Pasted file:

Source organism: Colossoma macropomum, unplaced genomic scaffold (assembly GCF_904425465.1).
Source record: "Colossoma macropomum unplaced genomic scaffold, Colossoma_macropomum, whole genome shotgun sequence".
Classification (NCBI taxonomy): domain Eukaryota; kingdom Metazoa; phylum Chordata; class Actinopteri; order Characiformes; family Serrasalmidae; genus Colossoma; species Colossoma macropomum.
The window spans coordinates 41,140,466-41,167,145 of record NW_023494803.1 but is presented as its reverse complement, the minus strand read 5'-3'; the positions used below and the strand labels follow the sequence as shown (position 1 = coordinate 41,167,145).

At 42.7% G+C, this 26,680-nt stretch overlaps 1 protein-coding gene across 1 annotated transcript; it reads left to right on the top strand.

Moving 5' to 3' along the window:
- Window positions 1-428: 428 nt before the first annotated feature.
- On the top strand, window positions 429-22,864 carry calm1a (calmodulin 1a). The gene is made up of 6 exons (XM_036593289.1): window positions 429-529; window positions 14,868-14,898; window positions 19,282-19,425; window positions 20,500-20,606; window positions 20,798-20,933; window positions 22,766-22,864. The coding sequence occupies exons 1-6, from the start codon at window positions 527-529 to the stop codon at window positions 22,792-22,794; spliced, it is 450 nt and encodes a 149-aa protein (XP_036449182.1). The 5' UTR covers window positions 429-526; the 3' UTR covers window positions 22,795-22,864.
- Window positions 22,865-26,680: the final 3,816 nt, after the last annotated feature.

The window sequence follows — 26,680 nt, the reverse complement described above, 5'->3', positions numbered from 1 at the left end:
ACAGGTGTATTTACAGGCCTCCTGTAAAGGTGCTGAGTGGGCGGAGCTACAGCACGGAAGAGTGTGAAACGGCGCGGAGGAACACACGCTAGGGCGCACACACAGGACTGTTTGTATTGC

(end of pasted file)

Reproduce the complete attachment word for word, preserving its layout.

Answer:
Source organism: Colossoma macropomum, unplaced genomic scaffold (assembly GCF_904425465.1).
Source record: "Colossoma macropomum unplaced genomic scaffold, Colossoma_macropomum, whole genome shotgun sequence".
Classification (NCBI taxonomy): domain Eukaryota; kingdom Metazoa; phylum Chordata; class Actinopteri; order Characiformes; family Serrasalmidae; genus Colossoma; species Colossoma macropomum.
The window spans coordinates 41,140,466-41,167,145 of record NW_023494803.1 but is presented as its reverse complement, the minus strand read 5'-3'; the positions used below and the strand labels follow the sequence as shown (position 1 = coordinate 41,167,145).

At 42.7% G+C, this 26,680-nt stretch overlaps 1 protein-coding gene across 1 annotated transcript; it reads left to right on the top strand.

Moving 5' to 3' along the window:
- Window positions 1-428: 428 nt before the first annotated feature.
- On the top strand, window positions 429-22,864 carry calm1a (calmodulin 1a). The gene is made up of 6 exons (XM_036593289.1): window positions 429-529; window positions 14,868-14,898; window positions 19,282-19,425; window positions 20,500-20,606; window positions 20,798-20,933; window positions 22,766-22,864. The coding sequence occupies exons 1-6, from the start codon at window positions 527-529 to the stop codon at window positions 22,792-22,794; spliced, it is 450 nt and encodes a 149-aa protein (XP_036449182.1). The 5' UTR covers window positions 429-526; the 3' UTR covers window positions 22,795-22,864.
- Window positions 22,865-26,680: the final 3,816 nt, after the last annotated feature.

The window sequence follows — 26,680 nt, the reverse complement described above, 5'->3', positions numbered from 1 at the left end:
ACAGGTGTATTTACAGGCCTCCTGTAAAGGTGCTGAGTGGGCGGAGCTACAGCACGGAAGAGTGTGAAACGGCGCGGAGGAACACACGCTAGGGCGCACACACAGGACTGTTTGTATTGC